Why I Love Vista

Windows Vista has been in development for roughly five years and I have been actively involved as a beta tester for the last 12 months. I have seen the good and the bad of Windows Vista (agonized over driver incompatibility, praised security and enhancements to the user interface).

Now that I have had some time working with the official Windows Vista release to manufacturing (RTM), I wanted to share with you my growing love affair with Windows Vista.

First things first, let’s begin with how Microsoft is branding its new editions. They have created six different versions of Vista to handle the needs of private consumers, small businesses, and large enterprises. The versions are packaged as follows: for private consumers – Windows Vista Home Basic, Windows Vista Starter, Windows Vista Home Premium, Windows Vista Ultimate (with all the bells and whistles).

For businesses there are Windows Vista Business, and Windows Vista Enterprise, which handle the business side of Vista such as encryption and virtualization.

The Pros

Now for the fun stuff: I have been working with the Windows Vista Ultimate edition and I would like to share some of the things I love about Windows Vista. For starters, the installation of Vista is aesthetically beautiful to the eye and simplistic by nature.

The installation went very smoothly and in less than 28 minutes I had my new operating system singing. This is half the time it takes to load Windows XP Professional. Before I ever got into the new operating system, I was pleased on this front alone.

My laptop graphics card supports Vista Aero Glass, which is simply the eye candy of Vista. All I can say is a-maz-ing. Every time I work on my laptop, I find myself smiling at how beautiful the interface is. The Start button has been redesigned as a beautiful orb with a windows logo, the Start menu, and the icons, Microsoft did a great job redesigning the user interface.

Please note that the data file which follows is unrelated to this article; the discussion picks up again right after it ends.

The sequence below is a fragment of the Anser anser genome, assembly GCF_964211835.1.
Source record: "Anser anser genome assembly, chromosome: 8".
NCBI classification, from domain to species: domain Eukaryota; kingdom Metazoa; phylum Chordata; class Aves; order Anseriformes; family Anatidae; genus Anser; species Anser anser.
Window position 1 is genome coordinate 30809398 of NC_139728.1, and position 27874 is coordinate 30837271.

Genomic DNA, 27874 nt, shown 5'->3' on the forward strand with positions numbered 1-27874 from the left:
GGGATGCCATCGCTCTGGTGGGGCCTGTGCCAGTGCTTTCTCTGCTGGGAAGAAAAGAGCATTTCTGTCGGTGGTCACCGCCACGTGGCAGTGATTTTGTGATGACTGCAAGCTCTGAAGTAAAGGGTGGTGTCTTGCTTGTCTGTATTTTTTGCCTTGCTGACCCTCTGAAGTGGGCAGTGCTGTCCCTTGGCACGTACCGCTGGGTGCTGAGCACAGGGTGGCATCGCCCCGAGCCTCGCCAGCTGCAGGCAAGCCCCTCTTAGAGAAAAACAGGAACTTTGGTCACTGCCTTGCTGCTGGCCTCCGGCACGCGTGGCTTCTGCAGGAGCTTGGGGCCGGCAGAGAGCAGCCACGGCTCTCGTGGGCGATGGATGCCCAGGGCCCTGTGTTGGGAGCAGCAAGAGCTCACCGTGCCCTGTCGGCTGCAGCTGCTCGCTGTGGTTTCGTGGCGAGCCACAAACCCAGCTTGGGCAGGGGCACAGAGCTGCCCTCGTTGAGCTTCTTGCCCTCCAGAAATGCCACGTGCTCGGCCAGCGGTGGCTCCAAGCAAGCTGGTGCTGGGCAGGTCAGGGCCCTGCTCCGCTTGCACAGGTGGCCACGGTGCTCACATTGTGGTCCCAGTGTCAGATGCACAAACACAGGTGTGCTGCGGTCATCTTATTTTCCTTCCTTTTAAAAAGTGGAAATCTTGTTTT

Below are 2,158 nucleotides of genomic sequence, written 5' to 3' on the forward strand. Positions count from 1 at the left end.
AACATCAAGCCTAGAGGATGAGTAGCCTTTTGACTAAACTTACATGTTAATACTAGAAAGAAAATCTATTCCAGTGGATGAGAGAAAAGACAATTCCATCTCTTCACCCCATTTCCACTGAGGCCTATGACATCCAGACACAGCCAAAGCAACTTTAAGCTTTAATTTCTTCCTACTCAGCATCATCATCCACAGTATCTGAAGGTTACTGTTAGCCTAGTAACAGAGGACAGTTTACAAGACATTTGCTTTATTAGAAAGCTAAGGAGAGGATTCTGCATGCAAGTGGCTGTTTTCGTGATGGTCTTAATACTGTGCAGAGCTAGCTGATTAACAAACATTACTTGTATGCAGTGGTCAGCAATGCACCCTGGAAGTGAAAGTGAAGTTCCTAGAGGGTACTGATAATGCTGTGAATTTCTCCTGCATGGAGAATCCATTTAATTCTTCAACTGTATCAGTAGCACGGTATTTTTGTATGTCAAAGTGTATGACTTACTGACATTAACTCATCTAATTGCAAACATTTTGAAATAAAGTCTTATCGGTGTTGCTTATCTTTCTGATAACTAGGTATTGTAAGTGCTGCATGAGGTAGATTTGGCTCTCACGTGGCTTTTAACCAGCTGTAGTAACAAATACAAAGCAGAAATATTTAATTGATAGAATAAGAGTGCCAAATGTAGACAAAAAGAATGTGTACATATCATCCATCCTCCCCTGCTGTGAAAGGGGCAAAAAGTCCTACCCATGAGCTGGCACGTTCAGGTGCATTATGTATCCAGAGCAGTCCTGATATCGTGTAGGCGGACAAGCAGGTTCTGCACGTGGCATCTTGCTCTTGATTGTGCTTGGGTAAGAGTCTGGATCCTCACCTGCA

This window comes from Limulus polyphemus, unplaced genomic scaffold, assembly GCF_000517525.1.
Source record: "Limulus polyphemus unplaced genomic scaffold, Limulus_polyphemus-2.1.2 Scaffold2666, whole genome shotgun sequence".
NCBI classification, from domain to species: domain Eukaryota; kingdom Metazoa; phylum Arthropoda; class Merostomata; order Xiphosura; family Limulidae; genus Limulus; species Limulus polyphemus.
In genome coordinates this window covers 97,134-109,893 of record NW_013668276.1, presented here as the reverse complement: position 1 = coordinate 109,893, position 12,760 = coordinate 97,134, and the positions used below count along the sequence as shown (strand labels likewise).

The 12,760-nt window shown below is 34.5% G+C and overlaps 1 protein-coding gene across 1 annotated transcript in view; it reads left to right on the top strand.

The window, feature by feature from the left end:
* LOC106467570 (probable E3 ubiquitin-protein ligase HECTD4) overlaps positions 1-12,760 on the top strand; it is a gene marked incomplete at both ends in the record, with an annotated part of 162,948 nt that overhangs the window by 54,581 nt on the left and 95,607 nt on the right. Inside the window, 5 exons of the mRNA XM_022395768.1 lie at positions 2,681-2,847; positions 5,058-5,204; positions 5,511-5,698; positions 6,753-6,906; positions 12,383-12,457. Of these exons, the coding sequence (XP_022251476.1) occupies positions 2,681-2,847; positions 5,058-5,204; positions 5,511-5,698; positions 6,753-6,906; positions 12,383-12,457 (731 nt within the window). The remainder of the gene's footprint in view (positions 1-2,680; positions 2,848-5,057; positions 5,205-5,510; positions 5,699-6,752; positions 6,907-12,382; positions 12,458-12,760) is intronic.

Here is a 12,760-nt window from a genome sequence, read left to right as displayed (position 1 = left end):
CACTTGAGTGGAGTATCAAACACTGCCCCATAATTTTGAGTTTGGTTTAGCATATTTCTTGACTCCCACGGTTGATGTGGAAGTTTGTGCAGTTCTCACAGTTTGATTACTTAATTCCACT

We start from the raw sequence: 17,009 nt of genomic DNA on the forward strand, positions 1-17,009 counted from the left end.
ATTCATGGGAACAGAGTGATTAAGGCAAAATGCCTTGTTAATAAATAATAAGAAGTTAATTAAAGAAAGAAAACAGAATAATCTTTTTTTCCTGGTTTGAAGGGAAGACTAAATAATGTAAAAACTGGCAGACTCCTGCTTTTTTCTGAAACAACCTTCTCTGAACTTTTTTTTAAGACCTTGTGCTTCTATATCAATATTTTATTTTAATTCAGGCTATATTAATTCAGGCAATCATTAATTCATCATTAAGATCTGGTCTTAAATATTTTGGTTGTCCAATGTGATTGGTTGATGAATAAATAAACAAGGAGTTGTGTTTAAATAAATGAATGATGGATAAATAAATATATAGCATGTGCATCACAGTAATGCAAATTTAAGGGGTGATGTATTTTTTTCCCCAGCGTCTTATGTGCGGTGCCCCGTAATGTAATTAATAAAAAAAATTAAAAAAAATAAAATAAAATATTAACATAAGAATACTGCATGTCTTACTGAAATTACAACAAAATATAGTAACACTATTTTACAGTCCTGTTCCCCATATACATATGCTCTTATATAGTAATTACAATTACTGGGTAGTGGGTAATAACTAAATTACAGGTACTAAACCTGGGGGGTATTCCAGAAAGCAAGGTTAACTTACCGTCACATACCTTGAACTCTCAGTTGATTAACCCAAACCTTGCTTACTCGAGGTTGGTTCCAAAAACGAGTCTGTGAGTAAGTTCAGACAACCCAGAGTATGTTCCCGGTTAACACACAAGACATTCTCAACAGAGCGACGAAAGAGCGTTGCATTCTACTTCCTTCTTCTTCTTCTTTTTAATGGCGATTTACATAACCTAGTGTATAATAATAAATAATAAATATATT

Once I got past the interface, and starting digging around I found that configuring a wireless connection was a snap and the security that came with Vista was top-notch.

I was able to create a standard account and elevate my privileges to administrator when the need arises. For example, I run as a standard user, and anytime I have to install software, I am asked for the administrator password.

Anytime I have to get into the admin tools or control panel or any area that requires administrative rights, I am prompted for the admin password. Vista was built similar to Linux in that you do not have to run your computer as a root user.

Kudos to Microsoft for finally getting this right.

Also included in Vista is a newly redesigned Internet Explorer 7 (IE7). I love the new user interface that includes tabbed browsing, quick tabs, instant search bar, page zoom, support for RSS, phishing filter, and a protected mode.

Everyone loves the tabbed browsing but I really enjoy the security of the IE7 protected mode. In protected mode, you are safe from hackers. It is impossible for IE7 in Vista to modify user and system files without your input. It basically prevents hackers from taking over your browser and executing code through administrative rights.